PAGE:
A 25-minute investigative documentary aired by Qatar-based al-Jazeera TV has shed some light on how pro-unification groups operate in Taiwan, including by reportedly paying people to attend events and asking the police for the names of independence advocates.
The documentary was produced by Lynn Lee (李成琳) and seeks to draw attention to activities of pro-unification groups in Taiwan, most notably the Concentric Patriotism Association (CPA, 愛國同心會) and the China Unification Promotion Party (CUPP), whose members have grabbed headlines by attacking independence advocates and Falun Gong members staging a sit-in outside Taipei 101.
The network sent an undercover reporter posing as a Chinese visitor to Taiwan in an attempt to infiltrate the CPA.
Photo: Chen Wei-tse, Taipei Times
During the reporter’s conversations with CPA executive director Zhang Xiuye (張秀葉), a Chinese immigrant, Zhang told him that the association paid people between NT$800 and NT$900 per day to wave the national flag of the People’s Republic of China.
Zhang told the reporter that it is illegal to take money from China, but it is legal to accept money from China-based Taiwanese businesspeople, such as CPA head Zhou Qinjun (周慶峻), who she said would often receive “special care” from the Chinese government.
“Authorities in China know which businesses support unification and they will do their best to make sure you do not lose money,” Zhang told the reporter.
The CPA is very careful when recruiting people, requesting that they show their Chinese identification cards, apparently out of fear that members might disclose its activities to outsiders, the documentary said.
“I don’t trust Taiwanese. I only trust Chinese, because as Chinese we all have relatives in China,” Zhou said. “You cannot disclose what we do here to outsiders. If you do that, you might not be affected, but your relatives in China will get hurt.”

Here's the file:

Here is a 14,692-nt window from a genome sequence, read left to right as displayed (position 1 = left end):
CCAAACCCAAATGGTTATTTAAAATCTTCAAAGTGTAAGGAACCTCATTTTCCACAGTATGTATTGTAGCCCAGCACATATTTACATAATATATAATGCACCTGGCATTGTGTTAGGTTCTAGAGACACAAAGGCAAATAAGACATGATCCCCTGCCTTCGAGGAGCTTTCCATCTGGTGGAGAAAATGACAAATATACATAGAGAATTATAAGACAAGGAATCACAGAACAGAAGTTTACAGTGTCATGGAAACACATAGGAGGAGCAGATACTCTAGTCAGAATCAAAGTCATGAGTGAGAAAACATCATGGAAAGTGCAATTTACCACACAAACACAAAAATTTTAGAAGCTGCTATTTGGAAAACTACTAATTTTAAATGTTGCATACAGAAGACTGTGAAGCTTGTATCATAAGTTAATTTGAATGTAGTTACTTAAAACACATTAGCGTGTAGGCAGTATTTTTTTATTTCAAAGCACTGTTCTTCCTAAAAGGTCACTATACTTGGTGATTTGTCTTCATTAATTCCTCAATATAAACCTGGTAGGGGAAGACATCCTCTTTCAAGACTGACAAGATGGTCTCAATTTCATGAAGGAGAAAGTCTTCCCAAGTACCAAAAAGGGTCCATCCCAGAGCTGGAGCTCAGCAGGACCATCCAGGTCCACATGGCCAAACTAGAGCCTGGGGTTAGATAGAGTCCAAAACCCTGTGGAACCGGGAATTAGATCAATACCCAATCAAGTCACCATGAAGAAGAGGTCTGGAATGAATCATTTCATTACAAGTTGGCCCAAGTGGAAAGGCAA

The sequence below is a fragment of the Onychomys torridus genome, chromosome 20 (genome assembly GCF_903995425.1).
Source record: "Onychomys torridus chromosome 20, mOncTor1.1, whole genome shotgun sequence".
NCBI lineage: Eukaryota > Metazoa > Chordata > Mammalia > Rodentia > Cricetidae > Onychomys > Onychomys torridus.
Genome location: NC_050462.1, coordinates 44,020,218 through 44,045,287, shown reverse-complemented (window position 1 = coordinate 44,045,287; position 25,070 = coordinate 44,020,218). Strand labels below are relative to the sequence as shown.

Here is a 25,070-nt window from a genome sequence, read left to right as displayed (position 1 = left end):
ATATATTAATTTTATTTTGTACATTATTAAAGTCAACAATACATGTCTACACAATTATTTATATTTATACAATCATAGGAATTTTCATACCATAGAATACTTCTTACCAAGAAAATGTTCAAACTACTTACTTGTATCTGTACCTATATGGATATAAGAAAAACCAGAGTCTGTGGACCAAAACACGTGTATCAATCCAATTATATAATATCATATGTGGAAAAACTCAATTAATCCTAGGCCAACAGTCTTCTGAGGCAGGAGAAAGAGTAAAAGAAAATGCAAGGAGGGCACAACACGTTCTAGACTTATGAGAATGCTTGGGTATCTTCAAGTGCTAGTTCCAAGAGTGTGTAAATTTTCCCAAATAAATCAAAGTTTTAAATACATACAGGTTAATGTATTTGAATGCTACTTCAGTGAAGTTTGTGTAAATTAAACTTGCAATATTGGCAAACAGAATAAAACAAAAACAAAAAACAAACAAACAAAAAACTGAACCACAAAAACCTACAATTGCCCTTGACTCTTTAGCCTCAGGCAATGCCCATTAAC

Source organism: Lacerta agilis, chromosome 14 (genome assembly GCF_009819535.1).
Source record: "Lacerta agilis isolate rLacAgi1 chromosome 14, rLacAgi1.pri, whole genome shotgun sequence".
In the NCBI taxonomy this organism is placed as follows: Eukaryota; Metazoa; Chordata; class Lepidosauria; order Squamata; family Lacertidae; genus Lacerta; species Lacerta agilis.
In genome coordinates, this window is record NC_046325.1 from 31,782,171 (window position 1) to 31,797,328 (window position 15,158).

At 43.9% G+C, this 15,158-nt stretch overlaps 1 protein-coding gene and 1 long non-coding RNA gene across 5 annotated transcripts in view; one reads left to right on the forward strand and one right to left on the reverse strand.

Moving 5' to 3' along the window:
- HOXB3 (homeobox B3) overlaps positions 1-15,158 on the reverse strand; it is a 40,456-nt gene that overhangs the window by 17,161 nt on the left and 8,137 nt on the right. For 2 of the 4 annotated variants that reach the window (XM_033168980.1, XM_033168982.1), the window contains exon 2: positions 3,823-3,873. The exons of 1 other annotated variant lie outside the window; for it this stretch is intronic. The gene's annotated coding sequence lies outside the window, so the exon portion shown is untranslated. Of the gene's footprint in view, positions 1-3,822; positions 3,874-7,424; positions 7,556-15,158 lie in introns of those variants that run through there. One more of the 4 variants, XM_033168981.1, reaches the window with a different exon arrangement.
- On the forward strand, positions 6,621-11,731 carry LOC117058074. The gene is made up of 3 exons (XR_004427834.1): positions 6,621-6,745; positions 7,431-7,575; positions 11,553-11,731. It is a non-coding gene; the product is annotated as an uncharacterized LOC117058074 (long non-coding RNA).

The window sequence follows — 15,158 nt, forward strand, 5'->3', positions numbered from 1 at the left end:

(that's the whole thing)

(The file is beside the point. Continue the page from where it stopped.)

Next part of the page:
The researcher also filmed a telephone conversation between Zhou and what appeared to be a Taiwanese police officer, in which the CPA head asked the officer for a list of names of people who support independence at his precinct.
“First, I hope to get a list of independence supporters. Second, I’m sending him a warning: Don’t think about being pro-independence or I’ll come after you,” Zhou said after the telephone call.
As for the operations of the CUPP, a CPA member said that triads were using the party to “whitewash” their reputations.
“Right now, all kinds of triads are in the CUPP. Why have they joined the party? There is only one reason: to whitewash their reputations,” the member said. “They can have a sign that says they’re a CUPP branch office, but inside it is a triad branch.”
CUPP founder Chang An-le (張安樂), the former Bamboo Union (竹聯幫) gang leader known as the “White Wolf,” is facing investigations for allegedly receiving funding from China to carry out destabilizing activities in Taiwan.
When contacted yesterday, National Police Agency officials said they needed to verify the details of the al-Jazeera report and could not yet respond to the allegations.
Mainland Affairs Council Deputy Minister Chiu Chui-cheng (邱垂正) said that while Taiwan is a democratic and free nation where different political stances are respected, the council opposes the use of violence or coercive means for any political causes.
Additional reporting by Jason Pan
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